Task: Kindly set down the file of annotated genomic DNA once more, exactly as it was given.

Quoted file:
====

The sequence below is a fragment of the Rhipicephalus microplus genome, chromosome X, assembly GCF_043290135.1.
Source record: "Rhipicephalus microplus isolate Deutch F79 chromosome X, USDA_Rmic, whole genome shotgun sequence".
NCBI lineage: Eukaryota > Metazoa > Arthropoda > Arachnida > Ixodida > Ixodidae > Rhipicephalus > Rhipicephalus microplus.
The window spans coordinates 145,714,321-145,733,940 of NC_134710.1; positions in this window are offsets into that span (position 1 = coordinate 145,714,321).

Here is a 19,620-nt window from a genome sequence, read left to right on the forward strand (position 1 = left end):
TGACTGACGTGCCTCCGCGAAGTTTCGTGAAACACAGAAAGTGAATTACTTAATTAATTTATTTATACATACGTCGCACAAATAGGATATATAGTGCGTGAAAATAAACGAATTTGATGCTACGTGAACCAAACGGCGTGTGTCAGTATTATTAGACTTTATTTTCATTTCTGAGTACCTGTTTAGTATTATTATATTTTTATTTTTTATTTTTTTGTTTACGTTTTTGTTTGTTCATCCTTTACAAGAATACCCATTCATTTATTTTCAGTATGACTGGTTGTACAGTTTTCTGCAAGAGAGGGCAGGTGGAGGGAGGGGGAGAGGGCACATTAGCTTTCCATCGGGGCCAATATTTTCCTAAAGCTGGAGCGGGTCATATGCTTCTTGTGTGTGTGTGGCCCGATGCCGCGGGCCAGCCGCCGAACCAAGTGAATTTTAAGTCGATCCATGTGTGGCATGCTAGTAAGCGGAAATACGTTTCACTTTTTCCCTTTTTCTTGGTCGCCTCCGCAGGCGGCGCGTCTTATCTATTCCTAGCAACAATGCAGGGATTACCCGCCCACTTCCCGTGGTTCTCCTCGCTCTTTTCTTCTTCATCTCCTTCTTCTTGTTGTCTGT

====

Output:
The sequence below is a fragment of the Rhipicephalus microplus genome, chromosome X, assembly GCF_043290135.1.
Source record: "Rhipicephalus microplus isolate Deutch F79 chromosome X, USDA_Rmic, whole genome shotgun sequence".
NCBI lineage: Eukaryota > Metazoa > Arthropoda > Arachnida > Ixodida > Ixodidae > Rhipicephalus > Rhipicephalus microplus.
The window spans coordinates 145,714,321-145,733,940 of NC_134710.1; positions in this window are offsets into that span (position 1 = coordinate 145,714,321).

Here is a 19,620-nt window from a genome sequence, read left to right on the forward strand (position 1 = left end):
TGACTGACGTGCCTCCGCGAAGTTTCGTGAAACACAGAAAGTGAATTACTTAATTAATTTATTTATACATACGTCGCACAAATAGGATATATAGTGCGTGAAAATAAACGAATTTGATGCTACGTGAACCAAACGGCGTGTGTCAGTATTATTAGACTTTATTTTCATTTCTGAGTACCTGTTTAGTATTATTATATTTTTATTTTTTATTTTTTTGTTTACGTTTTTGTTTGTTCATCCTTTACAAGAATACCCATTCATTTATTTTCAGTATGACTGGTTGTACAGTTTTCTGCAAGAGAGGGCAGGTGGAGGGAGGGGGAGAGGGCACATTAGCTTTCCATCGGGGCCAATATTTTCCTAAAGCTGGAGCGGGTCATATGCTTCTTGTGTGTGTGTGGCCCGATGCCGCGGGCCAGCCGCCGAACCAAGTGAATTTTAAGTCGATCCATGTGTGGCATGCTAGTAAGCGGAAATACGTTTCACTTTTTCCCTTTTTCTTGGTCGCCTCCGCAGGCGGCGCGTCTTATCTATTCCTAGCAACAATGCAGGGATTACCCGCCCACTTCCCGTGGTTCTCCTCGCTCTTTTCTTCTTCATCTCCTTCTTCTTGTTGTCTGT